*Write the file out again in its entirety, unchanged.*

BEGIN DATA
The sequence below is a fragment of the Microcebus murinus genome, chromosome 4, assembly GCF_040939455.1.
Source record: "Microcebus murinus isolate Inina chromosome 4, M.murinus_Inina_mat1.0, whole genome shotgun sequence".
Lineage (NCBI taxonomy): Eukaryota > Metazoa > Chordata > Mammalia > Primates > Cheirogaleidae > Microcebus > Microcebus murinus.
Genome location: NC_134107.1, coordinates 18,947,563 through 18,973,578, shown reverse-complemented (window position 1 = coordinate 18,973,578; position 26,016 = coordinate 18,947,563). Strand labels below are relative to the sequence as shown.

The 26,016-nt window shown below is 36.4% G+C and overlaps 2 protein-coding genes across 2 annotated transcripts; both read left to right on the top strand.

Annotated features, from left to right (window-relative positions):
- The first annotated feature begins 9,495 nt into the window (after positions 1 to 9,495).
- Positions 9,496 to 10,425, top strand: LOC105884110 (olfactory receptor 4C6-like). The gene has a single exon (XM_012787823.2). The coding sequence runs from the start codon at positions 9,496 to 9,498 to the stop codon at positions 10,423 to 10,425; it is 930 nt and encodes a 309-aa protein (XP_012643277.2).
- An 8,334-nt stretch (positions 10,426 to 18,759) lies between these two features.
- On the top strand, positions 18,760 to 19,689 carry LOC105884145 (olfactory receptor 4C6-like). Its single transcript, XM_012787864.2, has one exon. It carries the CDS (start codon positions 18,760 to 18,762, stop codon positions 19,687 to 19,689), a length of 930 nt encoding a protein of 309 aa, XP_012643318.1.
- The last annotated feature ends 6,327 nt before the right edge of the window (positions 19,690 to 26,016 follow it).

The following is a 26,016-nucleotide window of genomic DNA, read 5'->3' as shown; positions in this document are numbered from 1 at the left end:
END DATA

The sequence below is a fragment of the Microcebus murinus genome, chromosome 4, assembly GCF_040939455.1.
Source record: "Microcebus murinus isolate Inina chromosome 4, M.murinus_Inina_mat1.0, whole genome shotgun sequence".
Lineage (NCBI taxonomy): Eukaryota > Metazoa > Chordata > Mammalia > Primates > Cheirogaleidae > Microcebus > Microcebus murinus.
Genome location: NC_134107.1, coordinates 18,947,563 through 18,973,578, shown reverse-complemented (window position 1 = coordinate 18,973,578; position 26,016 = coordinate 18,947,563). Strand labels below are relative to the sequence as shown.

The 26,016-nt window shown below is 36.4% G+C and overlaps 2 protein-coding genes across 2 annotated transcripts; both read left to right on the top strand.

Annotated features, from left to right (window-relative positions):
- The first annotated feature begins 9,495 nt into the window (after positions 1 to 9,495).
- Positions 9,496 to 10,425, top strand: LOC105884110 (olfactory receptor 4C6-like). The gene has a single exon (XM_012787823.2). The coding sequence runs from the start codon at positions 9,496 to 9,498 to the stop codon at positions 10,423 to 10,425; it is 930 nt and encodes a 309-aa protein (XP_012643277.2).
- An 8,334-nt stretch (positions 10,426 to 18,759) lies between these two features.
- On the top strand, positions 18,760 to 19,689 carry LOC105884145 (olfactory receptor 4C6-like). Its single transcript, XM_012787864.2, has one exon. It carries the CDS (start codon positions 18,760 to 18,762, stop codon positions 19,687 to 19,689), a length of 930 nt encoding a protein of 309 aa, XP_012643318.1.
- The last annotated feature ends 6,327 nt before the right edge of the window (positions 19,690 to 26,016 follow it).

The following is a 26,016-nucleotide window of genomic DNA, read 5'->3' as shown; positions in this document are numbered from 1 at the left end: